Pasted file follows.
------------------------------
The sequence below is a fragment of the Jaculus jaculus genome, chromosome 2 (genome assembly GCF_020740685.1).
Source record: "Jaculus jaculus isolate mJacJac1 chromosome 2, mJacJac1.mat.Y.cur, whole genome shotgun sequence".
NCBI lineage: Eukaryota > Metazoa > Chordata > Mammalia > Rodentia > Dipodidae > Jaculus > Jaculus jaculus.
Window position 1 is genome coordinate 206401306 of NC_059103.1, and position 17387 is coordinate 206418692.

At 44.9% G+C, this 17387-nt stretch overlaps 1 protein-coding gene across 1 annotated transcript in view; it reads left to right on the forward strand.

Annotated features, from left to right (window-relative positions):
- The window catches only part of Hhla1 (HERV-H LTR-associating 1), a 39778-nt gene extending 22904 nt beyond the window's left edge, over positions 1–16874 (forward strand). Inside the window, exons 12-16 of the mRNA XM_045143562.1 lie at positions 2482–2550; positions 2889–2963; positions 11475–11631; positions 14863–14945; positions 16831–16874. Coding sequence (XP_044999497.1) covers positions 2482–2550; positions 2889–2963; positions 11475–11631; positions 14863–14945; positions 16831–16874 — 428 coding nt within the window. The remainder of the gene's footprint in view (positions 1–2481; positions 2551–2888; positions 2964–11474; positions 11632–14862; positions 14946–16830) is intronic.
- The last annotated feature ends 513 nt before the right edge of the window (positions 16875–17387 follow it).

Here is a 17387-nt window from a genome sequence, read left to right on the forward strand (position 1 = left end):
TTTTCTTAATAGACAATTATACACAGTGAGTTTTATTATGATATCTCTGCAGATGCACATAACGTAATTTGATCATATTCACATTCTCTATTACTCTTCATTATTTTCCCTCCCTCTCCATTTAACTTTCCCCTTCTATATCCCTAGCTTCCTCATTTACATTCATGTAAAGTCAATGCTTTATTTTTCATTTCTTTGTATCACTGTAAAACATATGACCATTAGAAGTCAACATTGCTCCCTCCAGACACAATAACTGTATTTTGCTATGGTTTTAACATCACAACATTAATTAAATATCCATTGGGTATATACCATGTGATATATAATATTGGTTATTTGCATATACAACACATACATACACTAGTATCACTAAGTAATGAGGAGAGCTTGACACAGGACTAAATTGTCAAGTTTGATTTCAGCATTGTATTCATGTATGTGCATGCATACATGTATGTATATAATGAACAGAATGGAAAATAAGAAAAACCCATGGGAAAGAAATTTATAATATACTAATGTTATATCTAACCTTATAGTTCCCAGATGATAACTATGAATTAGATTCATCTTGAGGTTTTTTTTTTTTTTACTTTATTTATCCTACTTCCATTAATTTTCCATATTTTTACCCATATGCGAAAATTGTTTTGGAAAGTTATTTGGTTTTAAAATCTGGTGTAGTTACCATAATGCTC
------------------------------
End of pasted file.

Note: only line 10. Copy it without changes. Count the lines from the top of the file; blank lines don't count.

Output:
TTTTCTTAATAGACAATTATACACAGTGAGTTTTATTATGATATCTCTGCAGATGCACATAACGTAATTTGATCATATTCACATTCTCTATTACTCTTCATTATTTTCCCTCCCTCTCCATTTAACTTTCCCCTTCTATATCCCTAGCTTCCTCATTTACATTCATGTAAAGTCAATGCTTTATTTTTCATTTCTTTGTATCACTGTAAAACATATGACCATTAGAAGTCAACATTGCTCCCTCCAGACACAATAACTGTATTTTGCTATGGTTTTAACATCACAACATTAATTAAATATCCATTGGGTATATACCATGTGATATATAATATTGGTTATTTGCATATACAACACATACATACACTAGTATCACTAAGTAATGAGGAGAGCTTGACACAGGACTAAATTGTCAAGTTTGATTTCAGCATTGTATTCATGTATGTGCATGCATACATGTATGTATATAATGAACAGAATGGAAAATAAGAAAAACCCATGGGAAAGAAATTTATAATATACTAATGTTATATCTAACCTTATAGTTCCCAGATGATAACTATGAATTAGATTCATCTTGAGGTTTTTTTTTTTTTTACTTTATTTATCCTACTTCCATTAATTTTCCATATTTTTACCCATATGCGAAAATTGTTTTGGAAAGTTATTTGGTTTTAAAATCTGGTGTAGTTACCATAATGCTC